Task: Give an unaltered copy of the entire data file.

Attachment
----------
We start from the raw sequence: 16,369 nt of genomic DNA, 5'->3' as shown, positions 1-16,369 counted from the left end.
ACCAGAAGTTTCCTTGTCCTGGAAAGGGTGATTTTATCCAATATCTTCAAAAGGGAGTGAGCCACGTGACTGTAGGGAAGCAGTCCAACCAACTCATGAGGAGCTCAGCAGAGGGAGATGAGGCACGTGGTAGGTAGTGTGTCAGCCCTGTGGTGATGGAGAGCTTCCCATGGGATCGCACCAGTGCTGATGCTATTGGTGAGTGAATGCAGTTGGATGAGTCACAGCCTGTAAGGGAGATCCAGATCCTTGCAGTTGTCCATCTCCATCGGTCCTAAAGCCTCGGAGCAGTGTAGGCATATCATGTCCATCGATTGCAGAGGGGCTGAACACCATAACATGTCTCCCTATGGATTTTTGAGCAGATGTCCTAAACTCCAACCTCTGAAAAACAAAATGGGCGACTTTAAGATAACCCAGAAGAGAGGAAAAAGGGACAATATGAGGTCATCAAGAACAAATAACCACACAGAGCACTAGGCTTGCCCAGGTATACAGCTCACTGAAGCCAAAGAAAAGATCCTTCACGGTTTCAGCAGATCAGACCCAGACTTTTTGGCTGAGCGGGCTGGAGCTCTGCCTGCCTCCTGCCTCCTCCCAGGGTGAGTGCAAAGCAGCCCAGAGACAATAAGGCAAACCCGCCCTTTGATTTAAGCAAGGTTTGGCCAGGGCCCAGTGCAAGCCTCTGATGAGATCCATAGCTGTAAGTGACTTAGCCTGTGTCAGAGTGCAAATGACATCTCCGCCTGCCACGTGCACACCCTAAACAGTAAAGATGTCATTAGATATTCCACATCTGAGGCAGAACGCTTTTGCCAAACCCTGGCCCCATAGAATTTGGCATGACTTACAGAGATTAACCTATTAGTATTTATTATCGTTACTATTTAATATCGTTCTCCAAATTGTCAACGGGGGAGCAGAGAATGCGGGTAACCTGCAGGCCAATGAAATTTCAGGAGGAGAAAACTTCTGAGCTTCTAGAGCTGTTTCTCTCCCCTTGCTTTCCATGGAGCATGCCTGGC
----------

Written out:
We start from the raw sequence: 16,369 nt of genomic DNA, 5'->3' as shown, positions 1-16,369 counted from the left end.
ACCAGAAGTTTCCTTGTCCTGGAAAGGGTGATTTTATCCAATATCTTCAAAAGGGAGTGAGCCACGTGACTGTAGGGAAGCAGTCCAACCAACTCATGAGGAGCTCAGCAGAGGGAGATGAGGCACGTGGTAGGTAGTGTGTCAGCCCTGTGGTGATGGAGAGCTTCCCATGGGATCGCACCAGTGCTGATGCTATTGGTGAGTGAATGCAGTTGGATGAGTCACAGCCTGTAAGGGAGATCCAGATCCTTGCAGTTGTCCATCTCCATCGGTCCTAAAGCCTCGGAGCAGTGTAGGCATATCATGTCCATCGATTGCAGAGGGGCTGAACACCATAACATGTCTCCCTATGGATTTTTGAGCAGATGTCCTAAACTCCAACCTCTGAAAAACAAAATGGGCGACTTTAAGATAACCCAGAAGAGAGGAAAAAGGGACAATATGAGGTCATCAAGAACAAATAACCACACAGAGCACTAGGCTTGCCCAGGTATACAGCTCACTGAAGCCAAAGAAAAGATCCTTCACGGTTTCAGCAGATCAGACCCAGACTTTTTGGCTGAGCGGGCTGGAGCTCTGCCTGCCTCCTGCCTCCTCCCAGGGTGAGTGCAAAGCAGCCCAGAGACAATAAGGCAAACCCGCCCTTTGATTTAAGCAAGGTTTGGCCAGGGCCCAGTGCAAGCCTCTGATGAGATCCATAGCTGTAAGTGACTTAGCCTGTGTCAGAGTGCAAATGACATCTCCGCCTGCCACGTGCACACCCTAAACAGTAAAGATGTCATTAGATATTCCACATCTGAGGCAGAACGCTTTTGCCAAACCCTGGCCCCATAGAATTTGGCATGACTTACAGAGATTAACCTATTAGTATTTATTATCGTTACTATTTAATATCGTTCTCCAAATTGTCAACGGGGGAGCAGAGAATGCGGGTAACCTGCAGGCCAATGAAATTTCAGGAGGAGAAAACTTCTGAGCTTCTAGAGCTGTTTCTCTCCCCTTGCTTTCCATGGAGCATGCCTGGC